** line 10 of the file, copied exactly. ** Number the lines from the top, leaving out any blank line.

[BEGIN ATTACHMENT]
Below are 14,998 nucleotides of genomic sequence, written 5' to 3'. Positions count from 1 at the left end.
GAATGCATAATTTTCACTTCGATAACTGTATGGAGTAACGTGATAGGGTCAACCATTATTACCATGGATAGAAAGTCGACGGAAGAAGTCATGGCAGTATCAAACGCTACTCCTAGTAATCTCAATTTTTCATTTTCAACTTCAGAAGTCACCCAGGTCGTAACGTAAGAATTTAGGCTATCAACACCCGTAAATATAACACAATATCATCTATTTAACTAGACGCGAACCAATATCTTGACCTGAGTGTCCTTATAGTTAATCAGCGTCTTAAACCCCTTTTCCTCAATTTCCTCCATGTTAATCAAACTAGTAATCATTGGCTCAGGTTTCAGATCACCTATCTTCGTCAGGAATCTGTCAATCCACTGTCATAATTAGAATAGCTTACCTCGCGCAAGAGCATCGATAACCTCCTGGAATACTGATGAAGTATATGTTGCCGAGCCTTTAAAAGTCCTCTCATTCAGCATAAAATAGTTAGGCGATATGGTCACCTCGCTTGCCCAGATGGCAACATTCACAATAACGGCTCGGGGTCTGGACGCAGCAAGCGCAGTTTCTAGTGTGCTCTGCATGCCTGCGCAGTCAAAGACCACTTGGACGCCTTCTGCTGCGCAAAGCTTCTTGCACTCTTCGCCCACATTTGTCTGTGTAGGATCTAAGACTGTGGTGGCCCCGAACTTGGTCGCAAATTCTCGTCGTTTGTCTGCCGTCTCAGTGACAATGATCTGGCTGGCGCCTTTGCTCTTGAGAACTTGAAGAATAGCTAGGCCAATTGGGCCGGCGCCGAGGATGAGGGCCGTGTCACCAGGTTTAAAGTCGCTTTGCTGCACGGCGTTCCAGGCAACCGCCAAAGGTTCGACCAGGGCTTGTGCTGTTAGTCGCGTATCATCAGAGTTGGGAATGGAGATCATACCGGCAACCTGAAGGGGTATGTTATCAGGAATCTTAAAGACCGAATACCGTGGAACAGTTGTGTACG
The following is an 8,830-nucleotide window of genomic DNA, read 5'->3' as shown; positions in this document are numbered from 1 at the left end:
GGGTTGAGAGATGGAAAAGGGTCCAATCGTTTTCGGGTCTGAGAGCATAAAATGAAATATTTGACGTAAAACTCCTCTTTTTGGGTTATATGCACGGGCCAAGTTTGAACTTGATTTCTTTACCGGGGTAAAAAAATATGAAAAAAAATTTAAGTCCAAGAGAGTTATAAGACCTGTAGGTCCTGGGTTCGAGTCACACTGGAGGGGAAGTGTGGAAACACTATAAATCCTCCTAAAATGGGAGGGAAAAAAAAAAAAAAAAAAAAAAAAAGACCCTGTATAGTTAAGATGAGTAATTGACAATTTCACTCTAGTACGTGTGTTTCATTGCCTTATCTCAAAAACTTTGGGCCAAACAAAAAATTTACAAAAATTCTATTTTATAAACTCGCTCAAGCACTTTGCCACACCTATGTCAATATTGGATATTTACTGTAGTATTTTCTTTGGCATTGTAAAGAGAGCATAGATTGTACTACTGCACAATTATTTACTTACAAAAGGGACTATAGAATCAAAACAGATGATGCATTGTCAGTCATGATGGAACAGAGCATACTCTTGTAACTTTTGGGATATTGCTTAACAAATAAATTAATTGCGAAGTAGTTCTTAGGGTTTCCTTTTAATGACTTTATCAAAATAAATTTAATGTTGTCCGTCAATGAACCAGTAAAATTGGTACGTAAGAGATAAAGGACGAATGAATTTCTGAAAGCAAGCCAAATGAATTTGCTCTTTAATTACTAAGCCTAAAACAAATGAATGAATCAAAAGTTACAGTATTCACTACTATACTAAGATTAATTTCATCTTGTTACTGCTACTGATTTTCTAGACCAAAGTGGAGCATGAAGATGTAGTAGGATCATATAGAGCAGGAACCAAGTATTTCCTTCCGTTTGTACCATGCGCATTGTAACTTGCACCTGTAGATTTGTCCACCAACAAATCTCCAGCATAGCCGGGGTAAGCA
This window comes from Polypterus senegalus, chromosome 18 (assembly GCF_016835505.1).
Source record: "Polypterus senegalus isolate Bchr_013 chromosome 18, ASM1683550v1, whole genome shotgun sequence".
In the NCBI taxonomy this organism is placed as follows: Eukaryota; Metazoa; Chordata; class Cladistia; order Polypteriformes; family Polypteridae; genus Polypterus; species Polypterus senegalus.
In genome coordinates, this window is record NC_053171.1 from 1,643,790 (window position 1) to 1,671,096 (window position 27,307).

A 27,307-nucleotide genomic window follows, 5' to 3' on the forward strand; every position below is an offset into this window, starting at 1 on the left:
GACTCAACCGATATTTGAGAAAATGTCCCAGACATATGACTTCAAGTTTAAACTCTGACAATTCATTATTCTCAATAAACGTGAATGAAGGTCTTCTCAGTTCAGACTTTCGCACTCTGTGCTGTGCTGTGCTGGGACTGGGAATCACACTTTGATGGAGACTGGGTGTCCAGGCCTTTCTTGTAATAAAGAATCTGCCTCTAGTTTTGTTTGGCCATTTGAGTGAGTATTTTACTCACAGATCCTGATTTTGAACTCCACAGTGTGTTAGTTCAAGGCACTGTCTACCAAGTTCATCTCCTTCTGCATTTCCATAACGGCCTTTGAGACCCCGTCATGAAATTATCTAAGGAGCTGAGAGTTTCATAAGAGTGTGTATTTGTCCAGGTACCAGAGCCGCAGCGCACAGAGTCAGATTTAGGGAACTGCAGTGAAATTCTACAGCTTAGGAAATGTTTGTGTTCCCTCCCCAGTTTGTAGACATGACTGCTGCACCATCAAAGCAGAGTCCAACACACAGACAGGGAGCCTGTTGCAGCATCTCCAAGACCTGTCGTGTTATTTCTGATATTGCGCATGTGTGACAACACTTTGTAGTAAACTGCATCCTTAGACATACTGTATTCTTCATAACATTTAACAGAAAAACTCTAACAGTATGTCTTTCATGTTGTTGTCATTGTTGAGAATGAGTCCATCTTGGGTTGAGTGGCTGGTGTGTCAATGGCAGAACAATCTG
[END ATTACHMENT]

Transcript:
GACTCAACCGATATTTGAGAAAATGTCCCAGACATATGACTTCAAGTTTAAACTCTGACAATTCATTATTCTCAATAAACGTGAATGAAGGTCTTCTCAGTTCAGACTTTCGCACTCTGTGCTGTGCTGTGCTGGGACTGGGAATCACACTTTGATGGAGACTGGGTGTCCAGGCCTTTCTTGTAATAAAGAATCTGCCTCTAGTTTTGTTTGGCCATTTGAGTGAGTATTTTACTCACAGATCCTGATTTTGAACTCCACAGTGTGTTAGTTCAAGGCACTGTCTACCAAGTTCATCTCCTTCTGCATTTCCATAACGGCCTTTGAGACCCCGTCATGAAATTATCTAAGGAGCTGAGAGTTTCATAAGAGTGTGTATTTGTCCAGGTACCAGAGCCGCAGCGCACAGAGTCAGATTTAGGGAACTGCAGTGAAATTCTACAGCTTAGGAAATGTTTGTGTTCCCTCCCCAGTTTGTAGACATGACTGCTGCACCATCAAAGCAGAGTCCAACACACAGACAGGGAGCCTGTTGCAGCATCTCCAAGACCTGTCGTGTTATTTCTGATATTGCGCATGTGTGACAACACTTTGTAGTAAACTGCATCCTTAGACATACTGTATTCTTCATAACATTTAACAGAAAAACTCTAACAGTATGTCTTTCATGTTGTTGTCATTGTTGAGAATGAGTCCATCTTGGGTTGAGTGGCTGGTGTGTCAATGGCAGAACAATCTG